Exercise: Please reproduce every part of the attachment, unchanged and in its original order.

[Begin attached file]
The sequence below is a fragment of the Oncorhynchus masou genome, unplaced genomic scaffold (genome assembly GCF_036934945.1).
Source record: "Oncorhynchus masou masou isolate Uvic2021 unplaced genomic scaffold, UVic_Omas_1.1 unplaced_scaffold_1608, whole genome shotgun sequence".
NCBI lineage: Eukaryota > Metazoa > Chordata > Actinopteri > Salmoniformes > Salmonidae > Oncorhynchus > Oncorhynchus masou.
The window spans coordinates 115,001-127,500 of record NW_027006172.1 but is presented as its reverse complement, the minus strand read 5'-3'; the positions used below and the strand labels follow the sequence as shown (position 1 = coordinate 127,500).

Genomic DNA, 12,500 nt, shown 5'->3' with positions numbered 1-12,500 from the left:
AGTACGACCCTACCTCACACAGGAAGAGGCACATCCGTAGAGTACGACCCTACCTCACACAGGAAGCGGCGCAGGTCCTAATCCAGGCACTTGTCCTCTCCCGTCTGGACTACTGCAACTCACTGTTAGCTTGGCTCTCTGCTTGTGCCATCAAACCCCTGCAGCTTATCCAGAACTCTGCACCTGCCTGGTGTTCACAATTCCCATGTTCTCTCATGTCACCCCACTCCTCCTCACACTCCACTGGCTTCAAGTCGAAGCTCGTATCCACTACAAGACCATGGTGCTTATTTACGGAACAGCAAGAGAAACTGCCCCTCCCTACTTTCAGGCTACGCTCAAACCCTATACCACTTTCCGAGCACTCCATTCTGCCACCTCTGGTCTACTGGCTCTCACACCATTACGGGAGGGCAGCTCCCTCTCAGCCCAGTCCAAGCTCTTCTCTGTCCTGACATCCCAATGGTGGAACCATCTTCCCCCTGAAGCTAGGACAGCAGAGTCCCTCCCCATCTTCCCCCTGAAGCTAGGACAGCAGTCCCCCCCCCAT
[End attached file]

The sequence below is a fragment of the Oncorhynchus masou genome, unplaced genomic scaffold (genome assembly GCF_036934945.1).
Source record: "Oncorhynchus masou masou isolate Uvic2021 unplaced genomic scaffold, UVic_Omas_1.1 unplaced_scaffold_1608, whole genome shotgun sequence".
NCBI lineage: Eukaryota > Metazoa > Chordata > Actinopteri > Salmoniformes > Salmonidae > Oncorhynchus > Oncorhynchus masou.
The window spans coordinates 115,001-127,500 of record NW_027006172.1 but is presented as its reverse complement, the minus strand read 5'-3'; the positions used below and the strand labels follow the sequence as shown (position 1 = coordinate 127,500).

Genomic DNA, 12,500 nt, shown 5'->3' with positions numbered 1-12,500 from the left:
AGTACGACCCTACCTCACACAGGAAGAGGCACATCCGTAGAGTACGACCCTACCTCACACAGGAAGCGGCGCAGGTCCTAATCCAGGCACTTGTCCTCTCCCGTCTGGACTACTGCAACTCACTGTTAGCTTGGCTCTCTGCTTGTGCCATCAAACCCCTGCAGCTTATCCAGAACTCTGCACCTGCCTGGTGTTCACAATTCCCATGTTCTCTCATGTCACCCCACTCCTCCTCACACTCCACTGGCTTCAAGTCGAAGCTCGTATCCACTACAAGACCATGGTGCTTATTTACGGAACAGCAAGAGAAACTGCCCCTCCCTACTTTCAGGCTACGCTCAAACCCTATACCACTTTCCGAGCACTCCATTCTGCCACCTCTGGTCTACTGGCTCTCACACCATTACGGGAGGGCAGCTCCCTCTCAGCCCAGTCCAAGCTCTTCTCTGTCCTGACATCCCAATGGTGGAACCATCTTCCCCCTGAAGCTAGGACAGCAGAGTCCCTCCCCATCTTCCCCCTGAAGCTAGGACAGCAGTCCCCCCCCCAT